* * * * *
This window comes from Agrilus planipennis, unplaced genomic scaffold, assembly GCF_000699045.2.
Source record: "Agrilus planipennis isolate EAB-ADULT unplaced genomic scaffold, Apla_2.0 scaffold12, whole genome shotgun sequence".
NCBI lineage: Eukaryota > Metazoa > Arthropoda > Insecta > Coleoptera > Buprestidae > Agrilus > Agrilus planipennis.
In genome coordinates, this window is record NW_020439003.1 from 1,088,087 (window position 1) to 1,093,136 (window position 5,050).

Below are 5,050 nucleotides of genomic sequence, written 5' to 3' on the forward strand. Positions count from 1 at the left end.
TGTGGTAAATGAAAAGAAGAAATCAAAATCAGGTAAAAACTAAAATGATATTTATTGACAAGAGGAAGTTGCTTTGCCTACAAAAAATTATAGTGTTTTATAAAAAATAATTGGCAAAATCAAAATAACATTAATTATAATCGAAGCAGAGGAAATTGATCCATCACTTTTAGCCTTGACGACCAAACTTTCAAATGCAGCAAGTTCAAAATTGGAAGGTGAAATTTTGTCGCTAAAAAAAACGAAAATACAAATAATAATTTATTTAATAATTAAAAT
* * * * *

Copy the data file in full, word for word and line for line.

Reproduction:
This window comes from Agrilus planipennis, unplaced genomic scaffold, assembly GCF_000699045.2.
Source record: "Agrilus planipennis isolate EAB-ADULT unplaced genomic scaffold, Apla_2.0 scaffold12, whole genome shotgun sequence".
NCBI lineage: Eukaryota > Metazoa > Arthropoda > Insecta > Coleoptera > Buprestidae > Agrilus > Agrilus planipennis.
In genome coordinates, this window is record NW_020439003.1 from 1,088,087 (window position 1) to 1,093,136 (window position 5,050).

Below are 5,050 nucleotides of genomic sequence, written 5' to 3' on the forward strand. Positions count from 1 at the left end.
TGTGGTAAATGAAAAGAAGAAATCAAAATCAGGTAAAAACTAAAATGATATTTATTGACAAGAGGAAGTTGCTTTGCCTACAAAAAATTATAGTGTTTTATAAAAAATAATTGGCAAAATCAAAATAACATTAATTATAATCGAAGCAGAGGAAATTGATCCATCACTTTTAGCCTTGACGACCAAACTTTCAAATGCAGCAAGTTCAAAATTGGAAGGTGAAATTTTGTCGCTAAAAAAAACGAAAATACAAATAATAATTTATTTAATAATTAAAAT